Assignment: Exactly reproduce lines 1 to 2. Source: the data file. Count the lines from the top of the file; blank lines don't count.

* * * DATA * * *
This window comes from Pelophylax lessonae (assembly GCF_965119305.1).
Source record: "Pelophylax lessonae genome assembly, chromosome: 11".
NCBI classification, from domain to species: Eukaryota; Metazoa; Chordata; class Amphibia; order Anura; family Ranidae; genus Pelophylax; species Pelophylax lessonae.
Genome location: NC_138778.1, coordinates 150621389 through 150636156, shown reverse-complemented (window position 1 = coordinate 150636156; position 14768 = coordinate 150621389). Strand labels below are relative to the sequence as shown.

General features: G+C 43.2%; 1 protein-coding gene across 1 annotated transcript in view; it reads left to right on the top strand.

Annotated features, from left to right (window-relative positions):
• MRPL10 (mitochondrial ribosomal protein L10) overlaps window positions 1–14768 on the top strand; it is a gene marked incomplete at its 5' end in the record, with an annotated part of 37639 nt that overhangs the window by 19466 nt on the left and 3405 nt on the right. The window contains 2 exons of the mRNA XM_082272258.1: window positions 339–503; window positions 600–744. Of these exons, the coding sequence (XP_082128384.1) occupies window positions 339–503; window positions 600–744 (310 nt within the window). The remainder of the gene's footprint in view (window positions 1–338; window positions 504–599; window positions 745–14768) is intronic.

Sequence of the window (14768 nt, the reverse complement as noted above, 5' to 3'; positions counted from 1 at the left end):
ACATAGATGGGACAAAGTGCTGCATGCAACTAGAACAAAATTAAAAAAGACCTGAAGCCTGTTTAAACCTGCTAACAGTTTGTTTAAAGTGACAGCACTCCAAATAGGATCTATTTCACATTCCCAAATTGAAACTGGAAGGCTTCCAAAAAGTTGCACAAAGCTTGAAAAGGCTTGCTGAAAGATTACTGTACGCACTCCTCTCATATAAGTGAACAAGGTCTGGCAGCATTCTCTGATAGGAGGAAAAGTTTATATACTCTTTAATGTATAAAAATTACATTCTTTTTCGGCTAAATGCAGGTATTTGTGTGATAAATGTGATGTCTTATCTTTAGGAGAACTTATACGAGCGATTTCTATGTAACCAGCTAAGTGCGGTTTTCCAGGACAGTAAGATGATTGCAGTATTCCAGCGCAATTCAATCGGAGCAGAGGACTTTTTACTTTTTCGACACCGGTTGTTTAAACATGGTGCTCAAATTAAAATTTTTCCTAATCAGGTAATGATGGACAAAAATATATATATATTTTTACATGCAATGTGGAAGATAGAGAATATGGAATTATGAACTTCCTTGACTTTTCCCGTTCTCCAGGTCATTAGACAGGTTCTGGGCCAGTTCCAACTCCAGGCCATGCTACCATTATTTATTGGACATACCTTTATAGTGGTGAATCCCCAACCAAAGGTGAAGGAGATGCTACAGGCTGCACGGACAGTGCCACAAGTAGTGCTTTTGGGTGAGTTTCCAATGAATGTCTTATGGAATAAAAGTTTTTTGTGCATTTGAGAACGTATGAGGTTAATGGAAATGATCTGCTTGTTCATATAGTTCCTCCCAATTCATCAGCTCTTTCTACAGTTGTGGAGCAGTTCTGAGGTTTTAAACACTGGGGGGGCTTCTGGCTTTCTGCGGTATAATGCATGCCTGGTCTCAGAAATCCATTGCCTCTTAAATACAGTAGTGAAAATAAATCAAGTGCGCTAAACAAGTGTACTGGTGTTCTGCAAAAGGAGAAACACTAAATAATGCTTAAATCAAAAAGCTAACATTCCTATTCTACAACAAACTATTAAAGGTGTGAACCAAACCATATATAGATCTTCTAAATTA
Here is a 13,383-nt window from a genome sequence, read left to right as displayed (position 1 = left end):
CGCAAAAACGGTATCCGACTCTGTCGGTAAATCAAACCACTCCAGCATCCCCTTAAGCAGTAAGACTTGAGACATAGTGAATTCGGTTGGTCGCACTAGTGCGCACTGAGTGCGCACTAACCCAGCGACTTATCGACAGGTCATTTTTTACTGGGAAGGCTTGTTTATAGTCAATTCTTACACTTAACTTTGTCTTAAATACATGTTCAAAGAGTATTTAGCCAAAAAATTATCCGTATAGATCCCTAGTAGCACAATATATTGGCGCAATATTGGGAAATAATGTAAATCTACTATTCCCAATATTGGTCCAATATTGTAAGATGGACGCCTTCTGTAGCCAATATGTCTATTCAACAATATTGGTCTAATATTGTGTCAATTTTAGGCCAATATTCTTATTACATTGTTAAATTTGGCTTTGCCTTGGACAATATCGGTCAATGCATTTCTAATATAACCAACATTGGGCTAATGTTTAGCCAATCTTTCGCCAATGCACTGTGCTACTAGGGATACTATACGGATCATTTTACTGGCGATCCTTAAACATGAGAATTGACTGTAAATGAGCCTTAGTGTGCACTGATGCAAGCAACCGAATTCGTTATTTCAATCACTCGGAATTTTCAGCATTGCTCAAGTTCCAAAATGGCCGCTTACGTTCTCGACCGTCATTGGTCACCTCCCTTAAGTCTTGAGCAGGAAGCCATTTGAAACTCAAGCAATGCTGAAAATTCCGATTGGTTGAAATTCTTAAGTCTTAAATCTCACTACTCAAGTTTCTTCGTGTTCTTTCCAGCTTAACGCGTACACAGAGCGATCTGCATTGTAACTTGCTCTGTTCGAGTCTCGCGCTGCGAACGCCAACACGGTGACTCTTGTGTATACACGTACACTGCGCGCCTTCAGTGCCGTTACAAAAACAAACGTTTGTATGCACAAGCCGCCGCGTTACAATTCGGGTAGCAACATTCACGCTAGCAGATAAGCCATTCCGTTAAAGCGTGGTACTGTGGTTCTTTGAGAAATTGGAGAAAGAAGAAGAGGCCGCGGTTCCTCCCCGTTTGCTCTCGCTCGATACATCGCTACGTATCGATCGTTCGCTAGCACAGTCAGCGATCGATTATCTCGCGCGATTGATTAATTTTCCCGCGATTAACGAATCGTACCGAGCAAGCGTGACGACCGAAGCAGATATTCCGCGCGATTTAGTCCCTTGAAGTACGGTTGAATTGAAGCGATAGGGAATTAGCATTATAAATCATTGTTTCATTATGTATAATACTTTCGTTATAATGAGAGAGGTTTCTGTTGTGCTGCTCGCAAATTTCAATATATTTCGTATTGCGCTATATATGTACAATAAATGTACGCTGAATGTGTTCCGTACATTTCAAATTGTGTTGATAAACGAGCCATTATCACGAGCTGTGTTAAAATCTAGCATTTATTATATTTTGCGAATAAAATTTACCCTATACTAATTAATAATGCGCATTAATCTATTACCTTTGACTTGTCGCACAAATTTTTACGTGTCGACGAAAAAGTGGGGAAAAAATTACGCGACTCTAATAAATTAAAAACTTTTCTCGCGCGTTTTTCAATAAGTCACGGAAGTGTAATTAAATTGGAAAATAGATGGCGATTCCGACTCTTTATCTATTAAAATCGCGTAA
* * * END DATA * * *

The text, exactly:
This window comes from Pelophylax lessonae (assembly GCF_965119305.1).
Source record: "Pelophylax lessonae genome assembly, chromosome: 11".